Locusts at the Edge of Summer

John Balaban, Author
John Balaban, Author Copper Canyon Press $15 (156p) ISBN 978-1-55659-123-5
Reviewed on: 12/30/1996
Release date: 01/01/1997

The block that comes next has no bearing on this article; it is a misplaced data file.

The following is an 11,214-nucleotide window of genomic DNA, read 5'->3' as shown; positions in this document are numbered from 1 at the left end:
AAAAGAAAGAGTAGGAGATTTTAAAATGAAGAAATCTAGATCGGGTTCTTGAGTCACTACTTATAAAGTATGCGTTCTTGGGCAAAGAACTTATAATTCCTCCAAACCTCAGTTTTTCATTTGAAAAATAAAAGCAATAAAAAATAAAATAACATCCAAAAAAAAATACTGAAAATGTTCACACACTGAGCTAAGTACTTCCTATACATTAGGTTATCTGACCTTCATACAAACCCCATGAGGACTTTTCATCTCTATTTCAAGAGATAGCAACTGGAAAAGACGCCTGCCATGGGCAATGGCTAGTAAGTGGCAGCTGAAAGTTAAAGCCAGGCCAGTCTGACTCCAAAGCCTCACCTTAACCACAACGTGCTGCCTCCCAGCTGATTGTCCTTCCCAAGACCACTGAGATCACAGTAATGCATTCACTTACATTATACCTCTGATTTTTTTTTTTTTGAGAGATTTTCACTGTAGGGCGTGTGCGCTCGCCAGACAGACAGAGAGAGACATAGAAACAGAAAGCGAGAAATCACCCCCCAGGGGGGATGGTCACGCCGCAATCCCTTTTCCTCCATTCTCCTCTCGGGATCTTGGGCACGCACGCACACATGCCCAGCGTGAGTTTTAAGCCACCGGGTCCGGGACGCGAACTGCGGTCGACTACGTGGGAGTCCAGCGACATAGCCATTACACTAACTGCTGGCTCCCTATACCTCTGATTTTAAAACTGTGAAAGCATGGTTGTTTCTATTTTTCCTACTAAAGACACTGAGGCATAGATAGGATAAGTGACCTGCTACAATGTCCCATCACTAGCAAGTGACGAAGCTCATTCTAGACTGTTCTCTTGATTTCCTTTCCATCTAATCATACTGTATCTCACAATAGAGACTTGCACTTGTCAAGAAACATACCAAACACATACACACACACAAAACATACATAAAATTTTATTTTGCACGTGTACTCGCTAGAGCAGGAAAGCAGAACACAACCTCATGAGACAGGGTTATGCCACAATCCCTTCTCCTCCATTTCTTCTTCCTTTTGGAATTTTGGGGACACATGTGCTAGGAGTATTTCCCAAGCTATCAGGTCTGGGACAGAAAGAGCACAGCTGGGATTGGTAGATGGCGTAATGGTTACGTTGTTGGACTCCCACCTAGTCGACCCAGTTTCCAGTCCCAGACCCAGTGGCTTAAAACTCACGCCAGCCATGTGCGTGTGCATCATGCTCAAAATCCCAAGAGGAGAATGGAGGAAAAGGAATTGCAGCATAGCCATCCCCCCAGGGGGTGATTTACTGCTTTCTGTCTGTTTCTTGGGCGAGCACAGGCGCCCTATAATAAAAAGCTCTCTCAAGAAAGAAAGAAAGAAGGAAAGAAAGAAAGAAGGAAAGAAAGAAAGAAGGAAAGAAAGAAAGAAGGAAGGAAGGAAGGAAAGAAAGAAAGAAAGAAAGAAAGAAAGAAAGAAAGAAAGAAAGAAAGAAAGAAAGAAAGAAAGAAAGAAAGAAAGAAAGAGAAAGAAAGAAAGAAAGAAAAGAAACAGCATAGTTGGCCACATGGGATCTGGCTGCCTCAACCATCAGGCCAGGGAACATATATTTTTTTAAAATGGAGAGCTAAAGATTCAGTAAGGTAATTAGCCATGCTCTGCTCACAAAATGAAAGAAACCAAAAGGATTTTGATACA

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Although only the first of the three sections into which these poems are grouped directly mines Balaban's experiences in Vietnam, bitter memories of that war haunt the entire collection. New poems are interspersed with selections from previous volumes including After Our War and Words for My Daughter. Near the beginning, he writes of the crippled soldiers who came back from Vietnam like ""snags and tatters arrived, with immigrant uncertainty,/ in the United States. It was almost home."" In the second section, Balaban takes us along on a cross-country journey of discovery. He finds the violence of the war on the road in America as well: after listing a series of shootings gleaned from the news, he observes, ""Late at night, when radio waves skip across States,/ you can hear ricochets from Maine to L.A."" Seeing the violence of war pervading American society, he sometimes adopts a bitter, sneering stance toward ordinary people. But the book's final section, ""Viewing the New World Order,"" moves unexpectedly, and effectively, from bitterness to hope as Balaban discovers the possibility of reconciliation in the birth of his daughter (""as if you were sent/ to call me back into our helpless tribe"") and in his work: ""Only poetry lasts./ The walls crumble; Horace endures."" (Apr.)
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